Slow Speed Test – Make sure the hitch is secured and the safety chains attached, and begin to pull the trailer. Start driving at walking speed to determine if everything feels right. If so, accelerate to about 10 MPH. Does the trailer haul effortlessly or drag? Does it pull to one side? Apply the brakes; does it feel as if you have adequate stopping power in an emergency? Does the trailer pull to one side when the brakes are applied? Does the trailer fishtail when driving or braking?
Moderate Speed Test – Next, accelerate to a reasonable hauling speed, such as 35 - 45 MPH. Does the trailer feel stable or are you concerned about control or safety? If stable, does it track in a straight pattern behind you or does it sway? Slow down and then stop. Did you have any concerns that the trailer would stop in time and that you were in full control? If you had to stop the test drive at any step because a problem became obvious, you need to assess whether or not this trailer can be inexpensively fixed or if it should be dropped from continued consideration.
Breakaway Brake Test – Test the breakaway brake. To do that, pull its clip and try to slowly pull the trailer forward with your tow vehicle. The trailer shouldn't move because the breaks should be full on. Don't leave the breakaway brake on for very long because the battery will discharge — it only lasts for about 40 - 60 seconds and will require recharging. But if you're going to consider buying this trailer, you need to know whether or not such an emergency piece of equipment is in good working order. If it doesn't work, the only problem might be that the battery is dead. Regardless, if you bought the trailer, the law mandates that it must be operational before you can tow the trailer home, so the current owner should have already assured it is charged and operational. If not, that fact alone raises other questions as to the condition of the trailer.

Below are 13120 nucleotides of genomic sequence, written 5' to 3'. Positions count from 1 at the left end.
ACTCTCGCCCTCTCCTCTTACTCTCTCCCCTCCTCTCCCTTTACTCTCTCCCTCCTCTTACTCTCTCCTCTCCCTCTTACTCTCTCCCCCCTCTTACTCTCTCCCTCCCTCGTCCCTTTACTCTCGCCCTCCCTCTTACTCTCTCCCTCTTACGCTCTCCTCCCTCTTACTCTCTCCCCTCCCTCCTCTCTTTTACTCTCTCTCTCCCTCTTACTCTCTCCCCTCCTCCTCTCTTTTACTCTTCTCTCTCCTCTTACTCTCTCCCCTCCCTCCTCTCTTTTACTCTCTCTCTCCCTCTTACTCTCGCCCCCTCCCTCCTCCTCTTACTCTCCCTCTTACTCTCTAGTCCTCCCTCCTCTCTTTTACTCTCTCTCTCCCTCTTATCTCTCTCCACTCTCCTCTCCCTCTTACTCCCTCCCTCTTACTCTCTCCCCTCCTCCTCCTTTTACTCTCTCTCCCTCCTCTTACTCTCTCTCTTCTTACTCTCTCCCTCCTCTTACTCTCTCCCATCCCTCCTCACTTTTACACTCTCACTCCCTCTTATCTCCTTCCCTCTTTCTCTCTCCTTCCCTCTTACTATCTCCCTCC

Warranty – Once you finish your inspection and test drive, it's time to speak with the trailer's owner. If the trailer is fairly new, ask the owner if there's a warranty still in effect. If so, ask if it can be transferred to you as a new owner — some warranties allow this. If it's an older trailer, ask to see past service records, invoices, etc. Many owners keep this information, and if available, it will allow you to assess the care given this trailer.
Negotiate – By this time, your checklist should identify your concerns, the trailer's weaknesses, and its strong points. If there are any structural or mechanical concerns, ask the owner if there's any problem with you having your mechanic or body specialist comeback to look at them. If the owner objects, drop this trailer fromconsideration — you can't take a chance on buying defective equipment in these important areas. If the trailer is in good mechanical condition, the only items on your list will have to do with things you can fix yourself, such as floorboard replacement, a new coat of paint, replacement of padding, ventilation fans, hay rings, etc. But, there's no reason these items can't be used to negotiate the price down somewhat to compensate for your need to expend more money to fix or replace them.
Best Price – You should also look at trailer ads so you can get a feeling for typical prices of similar trailers in similar condition. Compare the best price the owner will allow you to other trailers you've seen. Is it in the "ballpark?" Is this a good price?
Now, assess your overall impression. Does this trailer feel "right?" If not, are there problems that can be reasonably resolved, either with the owner, or by a small investment of cash to repair/replace problem components? Resist the temptation to buy a severely compromised trailer at a bargain price with the intention of fixing it or modifying it yourself — this can be a real trap into which many have fallen. Unless you're trained and have access to a body shop with experience using the tools, you're quite limited in what you can fix or add yourself, let alone getting it certified for legal use on the road. And if you're prepared to spend money to have a professional body shop do the work, consider that it may be cheaper to look for other trailers in better condition with the options you want. Depending on the problems, it may even be cheaper to buy new. Some honest dialog can often bridge a seemingly wide gap to meet a middle ground comfortable for both parties.